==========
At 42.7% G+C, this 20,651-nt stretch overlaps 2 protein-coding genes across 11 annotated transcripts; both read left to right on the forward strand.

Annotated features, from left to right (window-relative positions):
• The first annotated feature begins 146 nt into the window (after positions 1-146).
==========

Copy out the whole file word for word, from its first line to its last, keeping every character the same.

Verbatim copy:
At 42.7% G+C, this 20,651-nt stretch overlaps 2 protein-coding genes across 11 annotated transcripts; both read left to right on the forward strand.

Annotated features, from left to right (window-relative positions):
• The first annotated feature begins 146 nt into the window (after positions 1-146).